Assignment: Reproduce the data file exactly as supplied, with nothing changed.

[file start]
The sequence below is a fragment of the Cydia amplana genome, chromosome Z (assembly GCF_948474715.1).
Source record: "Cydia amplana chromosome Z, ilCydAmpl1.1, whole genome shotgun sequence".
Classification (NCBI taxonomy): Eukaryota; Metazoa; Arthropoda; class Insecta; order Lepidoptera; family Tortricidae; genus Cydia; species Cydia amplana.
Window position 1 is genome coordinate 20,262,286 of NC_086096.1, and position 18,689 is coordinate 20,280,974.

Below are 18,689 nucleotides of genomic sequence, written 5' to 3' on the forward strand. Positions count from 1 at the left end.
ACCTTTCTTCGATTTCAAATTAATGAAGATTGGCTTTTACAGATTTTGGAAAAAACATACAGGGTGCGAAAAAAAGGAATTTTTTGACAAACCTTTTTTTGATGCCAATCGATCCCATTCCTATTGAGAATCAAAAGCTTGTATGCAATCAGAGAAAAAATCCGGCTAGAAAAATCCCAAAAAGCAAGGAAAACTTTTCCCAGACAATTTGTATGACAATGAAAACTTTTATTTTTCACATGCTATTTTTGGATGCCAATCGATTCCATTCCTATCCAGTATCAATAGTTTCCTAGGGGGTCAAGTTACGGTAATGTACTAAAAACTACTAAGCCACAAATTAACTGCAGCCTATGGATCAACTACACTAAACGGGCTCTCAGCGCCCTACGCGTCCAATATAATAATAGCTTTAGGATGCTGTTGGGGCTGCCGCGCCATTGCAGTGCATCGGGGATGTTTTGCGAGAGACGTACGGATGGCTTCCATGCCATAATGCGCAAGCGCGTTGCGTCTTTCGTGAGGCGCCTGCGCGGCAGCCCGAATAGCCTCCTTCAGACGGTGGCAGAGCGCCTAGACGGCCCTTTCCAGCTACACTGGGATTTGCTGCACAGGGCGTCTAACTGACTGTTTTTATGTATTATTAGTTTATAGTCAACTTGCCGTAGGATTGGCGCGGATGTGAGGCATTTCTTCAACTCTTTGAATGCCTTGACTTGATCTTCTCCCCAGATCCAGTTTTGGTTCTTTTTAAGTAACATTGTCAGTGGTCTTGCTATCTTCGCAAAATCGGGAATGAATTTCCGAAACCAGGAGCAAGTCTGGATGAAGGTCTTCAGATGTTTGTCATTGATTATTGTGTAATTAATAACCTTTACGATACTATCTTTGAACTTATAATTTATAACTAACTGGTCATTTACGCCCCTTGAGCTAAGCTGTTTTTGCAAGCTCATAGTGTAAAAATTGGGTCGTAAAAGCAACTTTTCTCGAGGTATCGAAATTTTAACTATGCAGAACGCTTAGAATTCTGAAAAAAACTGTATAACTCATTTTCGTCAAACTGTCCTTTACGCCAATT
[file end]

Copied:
The sequence below is a fragment of the Cydia amplana genome, chromosome Z (assembly GCF_948474715.1).
Source record: "Cydia amplana chromosome Z, ilCydAmpl1.1, whole genome shotgun sequence".
Classification (NCBI taxonomy): Eukaryota; Metazoa; Arthropoda; class Insecta; order Lepidoptera; family Tortricidae; genus Cydia; species Cydia amplana.
Window position 1 is genome coordinate 20,262,286 of NC_086096.1, and position 18,689 is coordinate 20,280,974.

Below are 18,689 nucleotides of genomic sequence, written 5' to 3' on the forward strand. Positions count from 1 at the left end.
ACCTTTCTTCGATTTCAAATTAATGAAGATTGGCTTTTACAGATTTTGGAAAAAACATACAGGGTGCGAAAAAAAGGAATTTTTTGACAAACCTTTTTTTGATGCCAATCGATCCCATTCCTATTGAGAATCAAAAGCTTGTATGCAATCAGAGAAAAAATCCGGCTAGAAAAATCCCAAAAAGCAAGGAAAACTTTTCCCAGACAATTTGTATGACAATGAAAACTTTTATTTTTCACATGCTATTTTTGGATGCCAATCGATTCCATTCCTATCCAGTATCAATAGTTTCCTAGGGGGTCAAGTTACGGTAATGTACTAAAAACTACTAAGCCACAAATTAACTGCAGCCTATGGATCAACTACACTAAACGGGCTCTCAGCGCCCTACGCGTCCAATATAATAATAGCTTTAGGATGCTGTTGGGGCTGCCGCGCCATTGCAGTGCATCGGGGATGTTTTGCGAGAGACGTACGGATGGCTTCCATGCCATAATGCGCAAGCGCGTTGCGTCTTTCGTGAGGCGCCTGCGCGGCAGCCCGAATAGCCTCCTTCAGACGGTGGCAGAGCGCCTAGACGGCCCTTTCCAGCTACACTGGGATTTGCTGCACAGGGCGTCTAACTGACTGTTTTTATGTATTATTAGTTTATAGTCAACTTGCCGTAGGATTGGCGCGGATGTGAGGCATTTCTTCAACTCTTTGAATGCCTTGACTTGATCTTCTCCCCAGATCCAGTTTTGGTTCTTTTTAAGTAACATTGTCAGTGGTCTTGCTATCTTCGCAAAATCGGGAATGAATTTCCGAAACCAGGAGCAAGTCTGGATGAAGGTCTTCAGATGTTTGTCATTGATTATTGTGTAATTAATAACCTTTACGATACTATCTTTGAACTTATAATTTATAACTAACTGGTCATTTACGCCCCTTGAGCTAAGCTGTTTTTGCAAGCTCATAGTGTAAAAATTGGGTCGTAAAAGCAACTTTTCTCGAGGTATCGAAATTTTAACTATGCAGAACGCTTAGAATTCTGAAAAAAACTGTATAACTCATTTTCGTCAAACTGTCCTTTACGCCAATT